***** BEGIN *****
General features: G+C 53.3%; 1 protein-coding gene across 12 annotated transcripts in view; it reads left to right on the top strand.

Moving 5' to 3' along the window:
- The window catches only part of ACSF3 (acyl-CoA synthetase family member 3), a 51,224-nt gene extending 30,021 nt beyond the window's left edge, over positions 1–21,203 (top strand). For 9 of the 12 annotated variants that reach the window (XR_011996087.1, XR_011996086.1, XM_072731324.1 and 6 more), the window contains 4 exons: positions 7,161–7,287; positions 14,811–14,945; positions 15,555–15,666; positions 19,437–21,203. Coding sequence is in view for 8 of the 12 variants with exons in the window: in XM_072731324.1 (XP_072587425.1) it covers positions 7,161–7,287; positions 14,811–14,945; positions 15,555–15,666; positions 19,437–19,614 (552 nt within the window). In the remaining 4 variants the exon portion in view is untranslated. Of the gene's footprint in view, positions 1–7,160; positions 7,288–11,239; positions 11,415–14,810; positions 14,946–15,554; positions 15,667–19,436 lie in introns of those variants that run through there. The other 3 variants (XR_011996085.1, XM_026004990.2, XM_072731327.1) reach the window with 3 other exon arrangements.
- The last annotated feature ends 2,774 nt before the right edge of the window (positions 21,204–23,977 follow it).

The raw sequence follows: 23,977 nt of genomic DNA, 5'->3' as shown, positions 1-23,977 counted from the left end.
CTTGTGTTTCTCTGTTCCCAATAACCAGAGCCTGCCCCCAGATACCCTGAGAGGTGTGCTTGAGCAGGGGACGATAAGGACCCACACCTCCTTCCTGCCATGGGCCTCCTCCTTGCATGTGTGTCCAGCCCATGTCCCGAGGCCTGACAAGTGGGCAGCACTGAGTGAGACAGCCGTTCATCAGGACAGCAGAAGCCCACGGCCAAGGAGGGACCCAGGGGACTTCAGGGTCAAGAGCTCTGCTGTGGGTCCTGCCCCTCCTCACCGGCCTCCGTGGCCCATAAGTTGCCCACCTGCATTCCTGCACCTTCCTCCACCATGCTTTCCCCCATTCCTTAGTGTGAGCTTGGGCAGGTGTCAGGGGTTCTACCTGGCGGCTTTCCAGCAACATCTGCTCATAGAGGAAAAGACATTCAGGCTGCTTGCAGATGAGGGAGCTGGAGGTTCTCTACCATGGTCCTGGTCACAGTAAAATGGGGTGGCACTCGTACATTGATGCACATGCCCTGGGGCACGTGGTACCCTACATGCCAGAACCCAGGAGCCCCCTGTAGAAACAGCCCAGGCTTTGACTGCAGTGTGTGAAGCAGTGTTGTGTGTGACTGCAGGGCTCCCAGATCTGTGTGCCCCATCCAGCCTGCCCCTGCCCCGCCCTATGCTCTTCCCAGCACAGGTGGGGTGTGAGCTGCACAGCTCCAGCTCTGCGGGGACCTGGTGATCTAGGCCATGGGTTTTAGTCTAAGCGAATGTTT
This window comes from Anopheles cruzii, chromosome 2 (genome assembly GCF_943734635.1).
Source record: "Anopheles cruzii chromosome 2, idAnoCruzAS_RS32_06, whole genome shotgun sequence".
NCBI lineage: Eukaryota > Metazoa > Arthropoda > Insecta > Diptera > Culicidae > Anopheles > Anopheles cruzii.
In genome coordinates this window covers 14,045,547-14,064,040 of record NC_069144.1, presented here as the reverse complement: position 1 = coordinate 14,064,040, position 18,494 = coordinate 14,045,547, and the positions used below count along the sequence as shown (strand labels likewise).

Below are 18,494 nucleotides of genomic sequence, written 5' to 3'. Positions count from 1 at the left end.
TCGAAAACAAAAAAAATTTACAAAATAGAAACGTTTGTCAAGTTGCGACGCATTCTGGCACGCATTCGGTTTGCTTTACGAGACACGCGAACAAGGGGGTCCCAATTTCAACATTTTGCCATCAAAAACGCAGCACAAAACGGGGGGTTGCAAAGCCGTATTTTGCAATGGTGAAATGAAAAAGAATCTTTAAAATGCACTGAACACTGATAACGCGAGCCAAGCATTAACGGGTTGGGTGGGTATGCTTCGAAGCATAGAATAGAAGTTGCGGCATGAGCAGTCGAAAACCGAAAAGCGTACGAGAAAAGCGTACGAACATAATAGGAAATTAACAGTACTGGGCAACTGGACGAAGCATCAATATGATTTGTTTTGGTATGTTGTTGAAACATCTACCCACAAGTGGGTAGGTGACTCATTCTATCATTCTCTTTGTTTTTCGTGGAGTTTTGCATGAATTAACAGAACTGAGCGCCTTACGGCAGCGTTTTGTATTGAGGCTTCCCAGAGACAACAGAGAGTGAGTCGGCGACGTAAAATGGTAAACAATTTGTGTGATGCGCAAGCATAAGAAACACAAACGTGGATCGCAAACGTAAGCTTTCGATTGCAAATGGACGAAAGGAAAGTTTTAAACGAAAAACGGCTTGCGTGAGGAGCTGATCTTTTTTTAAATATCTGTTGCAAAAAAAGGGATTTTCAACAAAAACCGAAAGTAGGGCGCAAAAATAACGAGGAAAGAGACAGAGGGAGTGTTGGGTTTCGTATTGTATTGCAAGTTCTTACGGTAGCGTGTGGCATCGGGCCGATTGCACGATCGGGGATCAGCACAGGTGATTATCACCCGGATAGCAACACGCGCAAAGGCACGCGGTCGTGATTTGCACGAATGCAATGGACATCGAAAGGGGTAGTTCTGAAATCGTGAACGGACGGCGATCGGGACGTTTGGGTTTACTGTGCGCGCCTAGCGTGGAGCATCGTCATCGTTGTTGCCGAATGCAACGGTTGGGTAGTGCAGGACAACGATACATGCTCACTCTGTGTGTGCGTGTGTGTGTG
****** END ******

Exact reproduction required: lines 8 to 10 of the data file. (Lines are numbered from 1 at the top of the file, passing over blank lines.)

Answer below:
Source record: "Anopheles cruzii chromosome 2, idAnoCruzAS_RS32_06, whole genome shotgun sequence".
NCBI lineage: Eukaryota > Metazoa > Arthropoda > Insecta > Diptera > Culicidae > Anopheles > Anopheles cruzii.
In genome coordinates this window covers 14,045,547-14,064,040 of record NC_069144.1, presented here as the reverse complement: position 1 = coordinate 14,064,040, position 18,494 = coordinate 14,045,547, and the positions used below count along the sequence as shown (strand labels likewise).